As bad as the chronic unemployment situation is, as I said a month ago, the stagnation in wages worries me even more. We just barely escaped outright wage deflation in the 2008-09 recession. Now three years after the bottom of that recession, we have added on less than half of the jobs lost.
As a result of the huge slack in the labor economy, wage growth has continued to slow or even go into outright decline, depending on how you measure it. It is difficult to imagine how we can escape an even worse disaster if another recession hits while this is still the case.
First of all, here is a graph showing year-over-year growth in average wages for non-supervisory employees. Note that this measures the mean increase rather than the median. You may recall that when we measure by median wages (which unfortunately are only updated quarterly) and by quintiles, the situation is even worse:
Note that measured on a year-over-year basis, wage growth is declining by about one-half percent a year. It took about four years for average wage growth to decline from 4% to 2%. We're now at about 1.5% meaning if the trend continues, in about three years wages will be completely stagnant on average.
And that's before we take inflation into account.
Here are real wages adjusting for inflation for the last five years. The effect of the price of oil plummeting at the end of 2008 was to increase real wages. Since that time the oil choke collar has tightened the noose again:
In the graph above I've measured the CPI in both seasonally adjusted (blue) and non-seasonally adjusted terms (red). When you pull into a gas station you aren't offered the "seasonally adjusted price of gas;" you pay the price on the pump. Thus in measuring the effect of the oil choke collar on the average American's finances, the non-seasonally adjusted CPI is probably the better measure. Note that by so doing, we can see big downdrafts in real wages in early 2011 and to a lesser extent in early 2012, with an intervening increase during the second half of 2011, as shown when we zoom in on 2011-12:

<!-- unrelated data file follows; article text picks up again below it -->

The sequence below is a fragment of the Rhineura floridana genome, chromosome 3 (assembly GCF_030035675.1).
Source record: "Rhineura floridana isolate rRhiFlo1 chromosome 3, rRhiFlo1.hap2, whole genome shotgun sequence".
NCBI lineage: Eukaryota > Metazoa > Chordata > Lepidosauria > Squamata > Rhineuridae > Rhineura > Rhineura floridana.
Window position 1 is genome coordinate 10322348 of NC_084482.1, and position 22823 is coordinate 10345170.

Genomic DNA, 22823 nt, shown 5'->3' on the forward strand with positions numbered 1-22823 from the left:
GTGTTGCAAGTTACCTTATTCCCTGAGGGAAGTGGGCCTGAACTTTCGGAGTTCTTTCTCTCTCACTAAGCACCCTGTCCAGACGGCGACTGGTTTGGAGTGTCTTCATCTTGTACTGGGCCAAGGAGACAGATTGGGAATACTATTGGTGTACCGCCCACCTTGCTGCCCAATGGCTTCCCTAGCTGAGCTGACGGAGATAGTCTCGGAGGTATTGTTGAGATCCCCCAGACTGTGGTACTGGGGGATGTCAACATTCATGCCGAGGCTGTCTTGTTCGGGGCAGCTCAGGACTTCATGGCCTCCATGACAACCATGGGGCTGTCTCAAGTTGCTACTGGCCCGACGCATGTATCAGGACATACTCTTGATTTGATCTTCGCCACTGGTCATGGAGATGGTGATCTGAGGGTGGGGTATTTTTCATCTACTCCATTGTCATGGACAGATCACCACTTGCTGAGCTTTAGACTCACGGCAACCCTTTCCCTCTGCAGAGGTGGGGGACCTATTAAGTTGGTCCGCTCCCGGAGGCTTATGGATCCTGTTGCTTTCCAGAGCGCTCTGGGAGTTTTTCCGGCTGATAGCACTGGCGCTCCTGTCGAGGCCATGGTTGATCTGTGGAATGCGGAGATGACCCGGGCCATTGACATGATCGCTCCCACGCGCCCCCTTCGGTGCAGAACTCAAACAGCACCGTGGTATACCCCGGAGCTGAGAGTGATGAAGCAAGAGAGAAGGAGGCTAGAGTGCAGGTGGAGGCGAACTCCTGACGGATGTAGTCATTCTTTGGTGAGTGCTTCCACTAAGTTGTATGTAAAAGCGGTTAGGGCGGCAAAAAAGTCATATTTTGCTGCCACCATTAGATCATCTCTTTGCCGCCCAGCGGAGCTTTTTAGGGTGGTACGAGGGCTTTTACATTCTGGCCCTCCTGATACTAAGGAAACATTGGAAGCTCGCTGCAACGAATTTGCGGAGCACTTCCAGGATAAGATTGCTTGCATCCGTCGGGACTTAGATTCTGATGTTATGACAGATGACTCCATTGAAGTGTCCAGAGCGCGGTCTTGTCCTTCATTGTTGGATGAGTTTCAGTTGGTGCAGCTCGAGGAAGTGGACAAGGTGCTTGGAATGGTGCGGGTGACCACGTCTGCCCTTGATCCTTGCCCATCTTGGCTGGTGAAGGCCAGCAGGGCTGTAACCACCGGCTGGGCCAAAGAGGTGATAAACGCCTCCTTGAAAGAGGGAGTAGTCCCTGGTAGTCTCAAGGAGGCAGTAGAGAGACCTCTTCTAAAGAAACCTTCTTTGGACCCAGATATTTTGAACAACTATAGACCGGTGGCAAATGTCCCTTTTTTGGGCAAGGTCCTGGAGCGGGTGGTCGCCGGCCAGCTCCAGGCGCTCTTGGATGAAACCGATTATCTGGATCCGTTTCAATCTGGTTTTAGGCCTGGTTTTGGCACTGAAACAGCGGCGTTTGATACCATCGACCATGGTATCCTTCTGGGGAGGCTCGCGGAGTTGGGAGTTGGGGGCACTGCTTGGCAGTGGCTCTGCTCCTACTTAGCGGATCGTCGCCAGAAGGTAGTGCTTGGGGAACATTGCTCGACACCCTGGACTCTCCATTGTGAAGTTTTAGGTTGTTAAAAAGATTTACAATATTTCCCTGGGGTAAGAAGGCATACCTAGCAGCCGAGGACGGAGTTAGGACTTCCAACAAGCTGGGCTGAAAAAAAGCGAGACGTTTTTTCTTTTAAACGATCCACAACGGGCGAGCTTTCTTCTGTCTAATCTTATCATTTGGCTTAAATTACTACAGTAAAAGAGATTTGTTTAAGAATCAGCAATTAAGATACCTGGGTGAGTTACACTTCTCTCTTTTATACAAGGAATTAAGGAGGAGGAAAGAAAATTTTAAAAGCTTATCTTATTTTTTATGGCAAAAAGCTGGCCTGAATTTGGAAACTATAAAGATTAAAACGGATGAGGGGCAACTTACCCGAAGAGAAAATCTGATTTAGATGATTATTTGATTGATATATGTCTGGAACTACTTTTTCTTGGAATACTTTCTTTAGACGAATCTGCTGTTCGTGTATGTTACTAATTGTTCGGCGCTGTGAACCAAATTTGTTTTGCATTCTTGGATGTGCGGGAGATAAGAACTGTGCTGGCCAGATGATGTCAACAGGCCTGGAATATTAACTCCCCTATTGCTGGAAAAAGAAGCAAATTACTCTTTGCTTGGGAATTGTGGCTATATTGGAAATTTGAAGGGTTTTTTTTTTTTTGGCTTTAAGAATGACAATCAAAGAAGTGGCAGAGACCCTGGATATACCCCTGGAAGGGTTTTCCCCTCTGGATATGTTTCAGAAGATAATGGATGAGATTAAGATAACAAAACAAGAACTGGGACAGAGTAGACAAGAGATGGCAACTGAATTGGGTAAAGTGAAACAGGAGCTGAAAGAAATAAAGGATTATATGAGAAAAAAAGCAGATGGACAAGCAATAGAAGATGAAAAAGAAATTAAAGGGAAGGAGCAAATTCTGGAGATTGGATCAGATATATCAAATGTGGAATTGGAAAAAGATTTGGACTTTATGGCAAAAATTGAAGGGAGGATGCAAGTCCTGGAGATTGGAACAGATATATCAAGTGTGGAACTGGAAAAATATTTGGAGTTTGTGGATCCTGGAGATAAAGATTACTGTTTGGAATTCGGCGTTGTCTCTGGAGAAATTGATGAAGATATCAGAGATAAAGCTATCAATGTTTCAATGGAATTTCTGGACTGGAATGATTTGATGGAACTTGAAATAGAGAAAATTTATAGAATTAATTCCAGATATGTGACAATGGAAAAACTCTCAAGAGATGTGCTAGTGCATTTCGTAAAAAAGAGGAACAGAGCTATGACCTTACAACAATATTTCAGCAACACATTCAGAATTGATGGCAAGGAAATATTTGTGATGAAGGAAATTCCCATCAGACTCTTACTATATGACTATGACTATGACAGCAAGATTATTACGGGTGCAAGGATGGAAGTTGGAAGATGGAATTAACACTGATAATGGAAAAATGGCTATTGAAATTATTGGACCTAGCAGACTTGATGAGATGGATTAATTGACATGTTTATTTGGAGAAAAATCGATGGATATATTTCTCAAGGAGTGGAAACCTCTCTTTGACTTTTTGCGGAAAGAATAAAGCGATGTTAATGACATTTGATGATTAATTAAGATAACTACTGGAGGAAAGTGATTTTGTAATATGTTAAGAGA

This dynamic goes a long way toward explaining why we are seeing stalls in economic growth in the first half of the last three years, and re-acceleration in the second half, and why the second half of 2010 had the highest quarterly GDP since the recession bottomed.
Depending on how you measure, in the above graph it looks like real wages may have made a short-term bottom in March or April. As a result, measured year-over-year real wages may turn positive as soon as July:
That plus the sharp increase in refinancing ought to translate into more consumer spending, and it is spending that leads jobs, not the other way around. Indeed, the more the rest of the world falters, the more inflation in the U.S. will ease, and American families will get a respite from real declining wages.
But only for a limited time. The ligatures are tightening, we have only a short time left, and it ought to be setting off a general alarm in Washington -- but alas official Washington is too busy summoning Jamie Dimon so that they can compete to shine his shoes.